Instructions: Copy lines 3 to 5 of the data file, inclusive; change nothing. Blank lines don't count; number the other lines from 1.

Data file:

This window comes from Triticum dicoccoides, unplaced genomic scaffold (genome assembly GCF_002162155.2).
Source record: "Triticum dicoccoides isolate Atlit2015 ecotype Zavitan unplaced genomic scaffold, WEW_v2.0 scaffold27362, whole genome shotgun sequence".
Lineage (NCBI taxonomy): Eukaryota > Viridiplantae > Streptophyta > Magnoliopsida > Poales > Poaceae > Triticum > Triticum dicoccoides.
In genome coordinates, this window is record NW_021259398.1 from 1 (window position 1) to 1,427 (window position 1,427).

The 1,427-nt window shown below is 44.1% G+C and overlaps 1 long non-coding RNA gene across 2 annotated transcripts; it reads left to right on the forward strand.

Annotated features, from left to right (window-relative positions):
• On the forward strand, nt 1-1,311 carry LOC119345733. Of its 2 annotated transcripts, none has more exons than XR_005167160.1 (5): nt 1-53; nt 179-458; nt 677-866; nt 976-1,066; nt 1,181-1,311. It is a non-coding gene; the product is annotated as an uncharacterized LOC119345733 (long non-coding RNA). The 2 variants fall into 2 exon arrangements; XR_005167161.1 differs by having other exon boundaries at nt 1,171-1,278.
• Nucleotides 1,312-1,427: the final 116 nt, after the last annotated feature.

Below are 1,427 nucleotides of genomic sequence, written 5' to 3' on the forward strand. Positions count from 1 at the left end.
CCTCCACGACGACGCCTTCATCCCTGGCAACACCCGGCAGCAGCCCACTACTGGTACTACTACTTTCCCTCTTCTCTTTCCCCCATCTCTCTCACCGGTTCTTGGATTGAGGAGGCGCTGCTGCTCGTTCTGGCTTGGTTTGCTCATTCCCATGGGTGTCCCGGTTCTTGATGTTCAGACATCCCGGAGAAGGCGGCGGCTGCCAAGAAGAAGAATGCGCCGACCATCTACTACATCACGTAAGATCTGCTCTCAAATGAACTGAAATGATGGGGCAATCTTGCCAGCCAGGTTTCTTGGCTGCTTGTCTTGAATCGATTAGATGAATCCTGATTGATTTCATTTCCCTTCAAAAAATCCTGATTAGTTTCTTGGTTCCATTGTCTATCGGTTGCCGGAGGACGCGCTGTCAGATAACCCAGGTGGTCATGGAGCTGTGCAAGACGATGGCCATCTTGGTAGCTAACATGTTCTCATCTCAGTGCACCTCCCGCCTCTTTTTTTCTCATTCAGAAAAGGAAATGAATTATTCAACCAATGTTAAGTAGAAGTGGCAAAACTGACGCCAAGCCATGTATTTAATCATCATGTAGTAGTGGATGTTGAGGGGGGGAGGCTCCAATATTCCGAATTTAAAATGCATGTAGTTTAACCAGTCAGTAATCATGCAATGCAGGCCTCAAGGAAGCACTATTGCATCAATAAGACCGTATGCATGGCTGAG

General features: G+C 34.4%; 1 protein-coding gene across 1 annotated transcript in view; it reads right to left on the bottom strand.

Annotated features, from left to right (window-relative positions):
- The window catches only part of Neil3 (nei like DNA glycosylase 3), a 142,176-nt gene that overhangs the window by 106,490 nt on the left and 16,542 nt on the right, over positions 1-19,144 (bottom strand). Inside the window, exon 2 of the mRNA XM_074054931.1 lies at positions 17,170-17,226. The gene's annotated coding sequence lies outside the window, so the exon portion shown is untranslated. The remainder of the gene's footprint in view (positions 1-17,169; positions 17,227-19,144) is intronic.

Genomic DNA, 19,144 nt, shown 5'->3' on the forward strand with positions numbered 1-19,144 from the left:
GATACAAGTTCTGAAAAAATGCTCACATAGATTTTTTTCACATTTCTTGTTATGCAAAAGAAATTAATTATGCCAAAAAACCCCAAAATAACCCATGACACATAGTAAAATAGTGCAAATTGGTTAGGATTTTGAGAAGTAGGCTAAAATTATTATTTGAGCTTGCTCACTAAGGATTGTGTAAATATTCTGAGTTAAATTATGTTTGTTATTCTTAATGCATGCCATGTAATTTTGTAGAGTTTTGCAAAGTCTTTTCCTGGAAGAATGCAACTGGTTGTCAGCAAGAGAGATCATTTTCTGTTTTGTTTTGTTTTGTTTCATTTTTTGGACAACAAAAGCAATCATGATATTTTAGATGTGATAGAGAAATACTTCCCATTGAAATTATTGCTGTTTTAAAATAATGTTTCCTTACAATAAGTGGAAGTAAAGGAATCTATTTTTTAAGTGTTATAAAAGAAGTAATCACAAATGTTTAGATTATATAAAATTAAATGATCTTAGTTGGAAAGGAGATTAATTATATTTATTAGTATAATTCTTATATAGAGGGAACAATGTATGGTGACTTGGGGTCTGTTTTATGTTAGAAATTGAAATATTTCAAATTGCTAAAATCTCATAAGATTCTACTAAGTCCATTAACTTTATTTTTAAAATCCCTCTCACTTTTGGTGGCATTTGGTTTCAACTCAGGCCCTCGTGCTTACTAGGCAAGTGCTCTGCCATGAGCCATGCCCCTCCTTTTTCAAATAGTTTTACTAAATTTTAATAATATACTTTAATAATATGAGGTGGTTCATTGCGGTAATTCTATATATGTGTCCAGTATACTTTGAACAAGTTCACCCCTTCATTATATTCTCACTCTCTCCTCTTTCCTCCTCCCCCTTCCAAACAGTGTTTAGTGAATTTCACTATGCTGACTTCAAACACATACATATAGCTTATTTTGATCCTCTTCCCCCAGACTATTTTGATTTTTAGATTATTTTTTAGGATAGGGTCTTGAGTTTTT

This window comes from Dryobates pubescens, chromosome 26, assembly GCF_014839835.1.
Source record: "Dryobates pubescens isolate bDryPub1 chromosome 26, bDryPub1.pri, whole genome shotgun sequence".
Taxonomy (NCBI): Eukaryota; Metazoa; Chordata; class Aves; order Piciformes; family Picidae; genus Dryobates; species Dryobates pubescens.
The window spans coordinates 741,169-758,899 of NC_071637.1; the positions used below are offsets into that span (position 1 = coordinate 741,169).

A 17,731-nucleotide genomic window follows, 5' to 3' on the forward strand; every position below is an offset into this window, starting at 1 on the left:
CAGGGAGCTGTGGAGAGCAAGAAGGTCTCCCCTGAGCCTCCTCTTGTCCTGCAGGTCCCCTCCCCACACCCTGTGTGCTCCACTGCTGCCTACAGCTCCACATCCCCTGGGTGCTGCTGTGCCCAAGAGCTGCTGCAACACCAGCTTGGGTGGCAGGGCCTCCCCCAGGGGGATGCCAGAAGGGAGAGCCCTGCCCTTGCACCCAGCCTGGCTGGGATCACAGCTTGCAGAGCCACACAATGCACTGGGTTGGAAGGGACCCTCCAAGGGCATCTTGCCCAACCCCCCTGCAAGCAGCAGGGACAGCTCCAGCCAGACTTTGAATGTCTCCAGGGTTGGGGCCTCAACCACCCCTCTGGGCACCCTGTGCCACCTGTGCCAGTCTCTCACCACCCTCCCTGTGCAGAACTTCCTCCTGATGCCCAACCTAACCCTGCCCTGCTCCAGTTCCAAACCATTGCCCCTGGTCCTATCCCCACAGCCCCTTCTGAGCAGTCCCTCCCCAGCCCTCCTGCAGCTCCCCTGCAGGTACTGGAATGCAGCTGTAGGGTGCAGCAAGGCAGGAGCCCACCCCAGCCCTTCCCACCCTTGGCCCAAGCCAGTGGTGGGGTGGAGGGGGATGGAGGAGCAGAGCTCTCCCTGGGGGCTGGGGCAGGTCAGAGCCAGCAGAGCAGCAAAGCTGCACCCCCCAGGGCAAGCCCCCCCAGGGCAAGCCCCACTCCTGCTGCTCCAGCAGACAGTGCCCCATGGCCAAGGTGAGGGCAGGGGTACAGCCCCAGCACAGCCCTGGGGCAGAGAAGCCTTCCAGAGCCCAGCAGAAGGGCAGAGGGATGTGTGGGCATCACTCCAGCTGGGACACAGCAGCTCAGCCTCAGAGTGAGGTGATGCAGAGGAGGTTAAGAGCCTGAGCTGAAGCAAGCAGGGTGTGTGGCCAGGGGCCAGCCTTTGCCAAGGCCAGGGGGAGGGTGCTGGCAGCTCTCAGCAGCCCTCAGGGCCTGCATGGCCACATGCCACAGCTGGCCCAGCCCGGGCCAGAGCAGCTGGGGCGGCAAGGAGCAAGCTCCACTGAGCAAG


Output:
Lineage (NCBI taxonomy): Eukaryota > Viridiplantae > Streptophyta > Magnoliopsida > Poales > Poaceae > Triticum > Triticum dicoccoides.
In genome coordinates, this window is record NW_021259398.1 from 1 (window position 1) to 1,427 (window position 1,427).

The 1,427-nt window shown below is 44.1% G+C and overlaps 1 long non-coding RNA gene across 2 annotated transcripts; it reads left to right on the forward strand.